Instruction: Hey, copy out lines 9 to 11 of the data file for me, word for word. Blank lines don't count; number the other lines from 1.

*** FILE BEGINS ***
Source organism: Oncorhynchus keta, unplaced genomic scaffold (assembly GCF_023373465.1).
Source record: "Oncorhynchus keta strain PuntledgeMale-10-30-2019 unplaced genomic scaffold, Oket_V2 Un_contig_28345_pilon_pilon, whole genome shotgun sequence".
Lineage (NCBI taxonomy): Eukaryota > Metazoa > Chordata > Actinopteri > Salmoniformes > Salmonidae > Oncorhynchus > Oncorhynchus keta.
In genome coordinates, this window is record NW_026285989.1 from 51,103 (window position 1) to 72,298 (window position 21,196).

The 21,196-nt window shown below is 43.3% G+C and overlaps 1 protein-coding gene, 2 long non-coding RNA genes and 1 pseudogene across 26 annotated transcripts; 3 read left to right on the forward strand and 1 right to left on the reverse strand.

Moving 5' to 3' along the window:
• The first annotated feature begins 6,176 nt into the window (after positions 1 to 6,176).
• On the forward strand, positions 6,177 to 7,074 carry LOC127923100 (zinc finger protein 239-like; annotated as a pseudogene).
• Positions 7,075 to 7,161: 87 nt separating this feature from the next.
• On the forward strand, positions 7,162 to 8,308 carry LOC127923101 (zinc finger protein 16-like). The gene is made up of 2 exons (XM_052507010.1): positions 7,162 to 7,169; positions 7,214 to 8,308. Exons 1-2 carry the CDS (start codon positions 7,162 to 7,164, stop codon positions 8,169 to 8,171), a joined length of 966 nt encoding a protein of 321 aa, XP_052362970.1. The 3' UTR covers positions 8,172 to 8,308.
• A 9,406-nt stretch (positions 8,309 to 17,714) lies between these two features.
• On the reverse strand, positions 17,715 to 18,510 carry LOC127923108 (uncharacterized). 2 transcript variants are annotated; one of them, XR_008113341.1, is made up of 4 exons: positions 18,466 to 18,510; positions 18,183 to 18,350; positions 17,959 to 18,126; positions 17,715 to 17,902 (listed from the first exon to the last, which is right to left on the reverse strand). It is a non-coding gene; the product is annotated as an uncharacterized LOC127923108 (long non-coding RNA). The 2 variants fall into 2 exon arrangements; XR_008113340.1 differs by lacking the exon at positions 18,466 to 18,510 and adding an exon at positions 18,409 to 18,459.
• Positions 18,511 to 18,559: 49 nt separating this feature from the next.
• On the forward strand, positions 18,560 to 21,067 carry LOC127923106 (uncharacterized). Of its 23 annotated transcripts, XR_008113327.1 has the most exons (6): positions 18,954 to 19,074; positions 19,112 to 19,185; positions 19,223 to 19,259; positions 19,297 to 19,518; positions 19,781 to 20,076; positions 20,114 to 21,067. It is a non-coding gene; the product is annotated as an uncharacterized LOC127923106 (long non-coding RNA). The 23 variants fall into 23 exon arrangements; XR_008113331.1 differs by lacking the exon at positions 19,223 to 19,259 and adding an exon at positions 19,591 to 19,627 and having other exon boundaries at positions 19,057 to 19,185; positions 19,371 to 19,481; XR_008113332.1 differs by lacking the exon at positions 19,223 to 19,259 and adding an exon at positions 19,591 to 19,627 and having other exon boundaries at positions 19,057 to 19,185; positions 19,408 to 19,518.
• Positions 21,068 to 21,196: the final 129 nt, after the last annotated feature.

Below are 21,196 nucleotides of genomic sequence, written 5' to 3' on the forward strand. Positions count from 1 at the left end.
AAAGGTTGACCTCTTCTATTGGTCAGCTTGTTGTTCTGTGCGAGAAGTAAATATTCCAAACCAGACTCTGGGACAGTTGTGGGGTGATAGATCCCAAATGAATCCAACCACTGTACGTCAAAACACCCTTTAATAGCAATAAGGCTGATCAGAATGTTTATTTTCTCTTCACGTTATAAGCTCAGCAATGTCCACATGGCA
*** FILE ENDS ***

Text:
• Positions 7,075 to 7,161: 87 nt separating this feature from the next.
• On the forward strand, positions 7,162 to 8,308 carry LOC127923101 (zinc finger protein 16-like). The gene is made up of 2 exons (XM_052507010.1): positions 7,162 to 7,169; positions 7,214 to 8,308. Exons 1-2 carry the CDS (start codon positions 7,162 to 7,164, stop codon positions 8,169 to 8,171), a joined length of 966 nt encoding a protein of 321 aa, XP_052362970.1. The 3' UTR covers positions 8,172 to 8,308.
• A 9,406-nt stretch (positions 8,309 to 17,714) lies between these two features.